European Molecular Biology Organisation/Laboratory (EMBO/EMBL)


Two European organisations exist for promoting molecular biology. EMBO is a ‘federation’ of universities and national research centres. EMBL today comprises five well‐equipped ‘central’ laboratories. These complementary organisations were institutional responses to different conceptions of how best to maintain the strength of molecular biology in Europe and halt the ‘brain drain’ of talented researchers to the United States. The federal model prevailed in the early 1960s as many molecular biologists feared that a central laboratory would be established at the expense of national facilities that were being built all over Europe. The central laboratory gained traction in the 1970s thanks in part to the expansion of the European Economic Community to include the United Kingdom.

Key Concepts:

  • Europe has two institutions devoted to promoting molecular biology at the regional level.

  • This is a residue of history: there were strong disagreements inside the community over the best institutional form needed to advance the field in the early 1960s.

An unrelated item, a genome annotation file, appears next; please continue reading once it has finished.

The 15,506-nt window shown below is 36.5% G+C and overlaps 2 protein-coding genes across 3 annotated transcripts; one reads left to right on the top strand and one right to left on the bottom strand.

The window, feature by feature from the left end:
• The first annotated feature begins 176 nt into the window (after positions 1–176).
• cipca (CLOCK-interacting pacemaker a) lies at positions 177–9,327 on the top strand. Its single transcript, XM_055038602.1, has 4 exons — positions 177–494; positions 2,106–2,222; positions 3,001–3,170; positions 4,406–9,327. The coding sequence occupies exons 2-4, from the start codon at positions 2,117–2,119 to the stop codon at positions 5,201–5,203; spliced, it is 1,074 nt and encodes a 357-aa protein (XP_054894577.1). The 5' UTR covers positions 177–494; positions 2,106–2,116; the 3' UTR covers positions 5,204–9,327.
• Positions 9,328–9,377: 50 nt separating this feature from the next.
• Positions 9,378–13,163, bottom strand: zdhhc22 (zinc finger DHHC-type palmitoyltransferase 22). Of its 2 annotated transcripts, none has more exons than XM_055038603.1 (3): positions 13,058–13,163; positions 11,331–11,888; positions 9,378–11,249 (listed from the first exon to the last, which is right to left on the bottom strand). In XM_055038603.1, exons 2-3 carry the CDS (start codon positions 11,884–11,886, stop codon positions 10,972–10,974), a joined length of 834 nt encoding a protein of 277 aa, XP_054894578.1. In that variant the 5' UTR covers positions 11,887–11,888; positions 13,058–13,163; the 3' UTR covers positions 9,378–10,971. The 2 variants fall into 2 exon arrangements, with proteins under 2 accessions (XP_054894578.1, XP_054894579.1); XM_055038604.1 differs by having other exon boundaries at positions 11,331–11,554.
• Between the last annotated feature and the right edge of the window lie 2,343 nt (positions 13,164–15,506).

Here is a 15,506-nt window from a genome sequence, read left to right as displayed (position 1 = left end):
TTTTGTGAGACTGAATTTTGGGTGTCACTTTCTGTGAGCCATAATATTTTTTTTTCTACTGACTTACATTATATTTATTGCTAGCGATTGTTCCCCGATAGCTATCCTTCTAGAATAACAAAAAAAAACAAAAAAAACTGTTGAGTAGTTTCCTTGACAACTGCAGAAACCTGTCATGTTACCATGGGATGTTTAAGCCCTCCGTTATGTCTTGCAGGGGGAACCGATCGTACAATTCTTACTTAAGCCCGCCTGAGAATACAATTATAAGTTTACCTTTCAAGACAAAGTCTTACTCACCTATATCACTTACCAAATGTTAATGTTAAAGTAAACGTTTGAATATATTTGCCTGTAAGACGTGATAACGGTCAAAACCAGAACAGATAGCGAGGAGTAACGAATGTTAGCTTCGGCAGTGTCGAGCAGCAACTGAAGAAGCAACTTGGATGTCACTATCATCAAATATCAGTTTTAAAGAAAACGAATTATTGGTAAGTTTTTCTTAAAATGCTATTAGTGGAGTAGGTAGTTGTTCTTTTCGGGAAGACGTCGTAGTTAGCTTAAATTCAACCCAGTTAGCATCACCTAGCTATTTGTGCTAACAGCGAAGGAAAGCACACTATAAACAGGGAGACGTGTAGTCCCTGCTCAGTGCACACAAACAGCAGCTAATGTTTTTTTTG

• A federal model competed with a centralised laboratory ‘modeled on CERN’ and it was agreed to stagger the two in time.

  • The determination to strengthen national capabilities is always in dynamic tension with the push to establish a major European research facility.

  • The demand for costly equipment is a necessary but not sufficient condition for establishing regional research facilities.

Keywords: brain drain; CERN; double helix; Kendrew; Nobel Prize; Volkswagen foundation


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Further Reading

Morange M (1997) EMBO and EMBL. In: Krige J and Guzzetti L (eds) History of European Scientific and Technological Cooperation, Firenze, 9–11 November 1995, pp. 77–92. Luxembourg: European Communities.

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Krige, John(Jun 2013) European Molecular Biology Organisation/Laboratory (EMBO/EMBL). In: eLS. John Wiley & Sons Ltd, Chichester. [doi: 10.1002/9780470015902.a0024935]